Solidarity Sunday breads

the fifth Sunday of Lent is Solidarity Sunday here, which means that we focus on a particular issue in the world. This year’s theme is about feeding the world. To showcase this, they asked people to bring in an ethnic bread. I chose matzot and challah because I am trying to learn more about Jewish culture and I thought the best way to do that would be through the food. I am very happy with the pepper and honey matzoh recipe I found: I overlooked it, but I will make more tomorrow. I like the way the challah turned out, but I won’t get to taste it because I can’t attend the whole mass. We’ll see what the comments say when I get my plate back.


Preserved lemons, Part 2

So, one thing (the first jar of preserved lemons) led to another (reading the comments about preserved lemons on Food in Jars), and I ended up making another jar using the Bon Appetit recipe (less salt, a bit of spice, something different). I used a 1L jar, and couldn’t use all of the brine the recipe called for (I put it into another jar to use on something else). I think it could be alright. Again, I’ll see in a couple of weeks.  I’m worried that we’ll either hate preserved lemons, meaning that I’ll regret using 2lbs to test this out, or we’ll love them, and I’ll regret not making more.

Preserved lemons

Mark got me seven pounds of Meyer lemons because I’m worried that the season will end before I’m done playing with them. It’s the first time we’ve had them here that I know of and the first year I’ve done any preserving. So, I’m making more marmalade, some Meyer lemon squash, and salt preserved lemons. Since the last one doesn’t require any waterbathing, I did it first. Although there are a lot of different recipes from places like Bon Appetit and the food network website — of all which looked good — I used the Food in Jars recipe because it was the easiest and because I’ve been admiring it for a long time. Here’s the start of it:


I’ll see what happens in another couple of weeks!

Marmalade Cake

A few weeks ago, I found Meyer lemons in the grocery store — the first time I’ve ever seen them here. I couldn’t resist getting a few pounds and making marmalade. The only problem is that we don’t really eat much marmalade, or jam for that matter, so we gave some away as a thank-you-for-coming gift at a recent party, and have used it as part of a jam spread, but that’s only made a dent in it. So, I was super excited to find Melissa Clark’s marmalade cake recipe. Instead of the orange marmalade, zest, and juice, I used Meyer lemon marmalade, zest, and juice with some lime juice (because I didn’t have limes kickin’ around). I hope it turned out well — I’ll find out tonight when I take it to a friend’s party. It does look really good, though!


I couldn’t resist cutting and trying it before the party:


The crumb was a lot lighter than I expected and the peel offered some texture variation. Overall, it had a bright lemon flavour. I’m a little worried that it wasn’t quite done in the middle, but the slight sogginess may have come from the heavy concentration of icing. Overall, I think it’ll be a nice addition to the party and I’m looking forward to making it again!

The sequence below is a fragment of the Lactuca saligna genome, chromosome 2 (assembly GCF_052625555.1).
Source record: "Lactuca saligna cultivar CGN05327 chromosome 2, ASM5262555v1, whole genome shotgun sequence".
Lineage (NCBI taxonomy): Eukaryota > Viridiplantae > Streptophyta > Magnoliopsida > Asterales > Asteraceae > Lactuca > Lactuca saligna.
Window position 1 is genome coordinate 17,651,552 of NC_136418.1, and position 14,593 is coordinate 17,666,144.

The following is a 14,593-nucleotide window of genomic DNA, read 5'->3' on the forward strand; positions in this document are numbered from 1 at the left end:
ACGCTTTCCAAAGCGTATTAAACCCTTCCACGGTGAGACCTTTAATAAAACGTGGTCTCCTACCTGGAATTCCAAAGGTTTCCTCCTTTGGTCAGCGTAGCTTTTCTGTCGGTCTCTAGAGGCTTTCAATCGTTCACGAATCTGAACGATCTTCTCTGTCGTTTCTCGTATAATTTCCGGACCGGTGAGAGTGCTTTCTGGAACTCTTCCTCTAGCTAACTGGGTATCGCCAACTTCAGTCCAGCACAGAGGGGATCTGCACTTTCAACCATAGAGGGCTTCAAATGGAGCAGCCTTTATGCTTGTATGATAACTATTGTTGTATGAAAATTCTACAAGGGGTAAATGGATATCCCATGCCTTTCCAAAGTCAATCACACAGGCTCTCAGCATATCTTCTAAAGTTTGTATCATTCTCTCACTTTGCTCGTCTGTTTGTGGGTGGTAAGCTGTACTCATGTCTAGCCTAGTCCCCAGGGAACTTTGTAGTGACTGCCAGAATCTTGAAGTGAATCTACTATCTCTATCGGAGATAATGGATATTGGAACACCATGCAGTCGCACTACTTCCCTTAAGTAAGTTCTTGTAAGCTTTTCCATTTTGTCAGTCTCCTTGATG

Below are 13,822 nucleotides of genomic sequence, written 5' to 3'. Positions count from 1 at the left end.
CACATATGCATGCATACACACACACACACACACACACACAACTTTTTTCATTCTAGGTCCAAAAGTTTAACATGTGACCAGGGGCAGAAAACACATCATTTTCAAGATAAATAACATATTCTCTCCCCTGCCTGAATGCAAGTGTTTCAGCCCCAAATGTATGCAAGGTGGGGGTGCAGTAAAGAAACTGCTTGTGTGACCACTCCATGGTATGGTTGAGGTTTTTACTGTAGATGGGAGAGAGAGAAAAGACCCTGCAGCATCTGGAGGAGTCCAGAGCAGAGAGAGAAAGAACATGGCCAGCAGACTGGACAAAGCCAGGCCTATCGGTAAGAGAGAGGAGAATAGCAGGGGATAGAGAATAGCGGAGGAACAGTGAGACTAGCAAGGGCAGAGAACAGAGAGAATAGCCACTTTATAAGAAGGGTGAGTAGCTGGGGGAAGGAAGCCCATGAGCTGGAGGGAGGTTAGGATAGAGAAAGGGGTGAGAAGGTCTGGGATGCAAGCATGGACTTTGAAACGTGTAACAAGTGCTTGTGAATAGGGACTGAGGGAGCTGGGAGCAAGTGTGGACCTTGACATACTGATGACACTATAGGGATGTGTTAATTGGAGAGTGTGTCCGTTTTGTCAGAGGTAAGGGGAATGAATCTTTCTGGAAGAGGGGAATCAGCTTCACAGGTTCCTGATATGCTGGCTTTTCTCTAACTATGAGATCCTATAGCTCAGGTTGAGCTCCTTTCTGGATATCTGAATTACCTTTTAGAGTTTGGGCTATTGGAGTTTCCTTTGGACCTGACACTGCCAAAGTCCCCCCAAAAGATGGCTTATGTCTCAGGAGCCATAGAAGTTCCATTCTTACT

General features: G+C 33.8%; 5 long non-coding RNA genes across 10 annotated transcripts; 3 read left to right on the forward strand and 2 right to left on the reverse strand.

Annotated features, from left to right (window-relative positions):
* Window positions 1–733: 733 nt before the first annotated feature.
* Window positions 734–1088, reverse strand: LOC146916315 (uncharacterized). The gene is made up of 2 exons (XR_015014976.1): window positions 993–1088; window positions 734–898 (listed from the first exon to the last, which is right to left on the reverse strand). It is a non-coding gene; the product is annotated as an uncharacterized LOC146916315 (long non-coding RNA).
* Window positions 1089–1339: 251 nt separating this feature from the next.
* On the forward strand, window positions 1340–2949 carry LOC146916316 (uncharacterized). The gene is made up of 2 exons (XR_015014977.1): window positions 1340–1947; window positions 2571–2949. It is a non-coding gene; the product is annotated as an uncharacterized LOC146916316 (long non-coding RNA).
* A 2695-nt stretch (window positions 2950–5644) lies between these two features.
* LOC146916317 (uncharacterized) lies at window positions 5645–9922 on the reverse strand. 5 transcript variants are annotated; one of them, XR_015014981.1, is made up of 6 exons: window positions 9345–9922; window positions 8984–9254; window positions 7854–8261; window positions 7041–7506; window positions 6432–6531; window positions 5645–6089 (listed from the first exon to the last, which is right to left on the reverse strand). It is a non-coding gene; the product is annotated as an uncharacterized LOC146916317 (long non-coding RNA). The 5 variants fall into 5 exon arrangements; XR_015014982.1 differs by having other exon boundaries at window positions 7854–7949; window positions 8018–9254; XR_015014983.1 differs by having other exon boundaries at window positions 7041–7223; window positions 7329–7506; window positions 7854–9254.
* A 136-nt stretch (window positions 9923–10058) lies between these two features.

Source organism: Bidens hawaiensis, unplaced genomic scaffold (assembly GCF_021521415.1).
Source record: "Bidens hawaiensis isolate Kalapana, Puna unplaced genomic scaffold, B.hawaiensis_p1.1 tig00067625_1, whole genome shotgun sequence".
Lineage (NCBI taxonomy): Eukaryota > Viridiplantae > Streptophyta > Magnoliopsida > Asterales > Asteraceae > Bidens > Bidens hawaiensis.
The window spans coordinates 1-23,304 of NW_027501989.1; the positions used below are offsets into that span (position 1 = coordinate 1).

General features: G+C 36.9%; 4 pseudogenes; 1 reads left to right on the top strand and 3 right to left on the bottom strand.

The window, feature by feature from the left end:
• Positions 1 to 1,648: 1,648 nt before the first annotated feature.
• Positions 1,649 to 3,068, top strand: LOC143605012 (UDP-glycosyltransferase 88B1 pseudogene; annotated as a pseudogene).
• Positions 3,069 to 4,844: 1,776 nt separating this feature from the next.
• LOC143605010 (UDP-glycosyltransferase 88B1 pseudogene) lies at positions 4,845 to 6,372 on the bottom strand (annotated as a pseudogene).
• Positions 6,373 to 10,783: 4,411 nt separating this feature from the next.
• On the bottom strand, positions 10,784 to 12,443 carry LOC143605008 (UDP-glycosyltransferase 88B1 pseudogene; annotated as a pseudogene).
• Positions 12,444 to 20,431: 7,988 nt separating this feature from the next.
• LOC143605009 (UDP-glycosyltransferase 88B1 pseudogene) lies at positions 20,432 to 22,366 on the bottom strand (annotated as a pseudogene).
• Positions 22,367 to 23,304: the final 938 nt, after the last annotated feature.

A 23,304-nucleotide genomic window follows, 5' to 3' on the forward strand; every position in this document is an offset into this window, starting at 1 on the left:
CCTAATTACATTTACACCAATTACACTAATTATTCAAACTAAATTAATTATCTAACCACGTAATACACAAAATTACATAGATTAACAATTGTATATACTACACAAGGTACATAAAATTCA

80 person feast

Tomorrow I start shopping for the 80 to 100 person feast I’m cooking for Saturday.  Troubles have already occurred — although I asked several times at my butcher shop if the capons they were selling for a high price were actually casterated roosters, when I contacted the company to find out how they were casterated (one of my guests have a problem with estrogen) I found out that they don’t actually sell roosters…  the shop was useless in their response to this (they – the manager and the owner) didn’t seem to think that it was their responsibility to know what they are selling). I’m very upset (especially since this is one of my favorite places).  I’m hoping that this is the last major challenge I face… although I still haven’t tested the bread recipes I’m baking on site (in site because I wanted the smell to waft through the hall through the day. ..). I’ll let you know how it all goes…

What does 8L of Chokecherries and 4kg of sugar get you?


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30 cups of chokecherry syrup.  

In a park near our house, there are several chokecherry trees.  I’d never really noticed them before, but, after our trip to Victoria during blackberry season and after watching people out picking the fruit which grew wild on the sides of the running trails and roads, I started to notice.  We finally managed to get out to the park to pick some of it.  Mark felt a little silly, but it really seems like a waste of fruit not to pick it, especially since I think that the city should start planning fruit trees in parks, rather than just decorative trees.  Maybe the people seeing us will pick other fruit in other parks.  

Anyway, we were out later in the year, so although most of the fruit this year was very plump, some was quite dry.  However, we managed to get eight litres of berries off just the branches that we could reach from the ground.  Image

Aren’t they beautiful?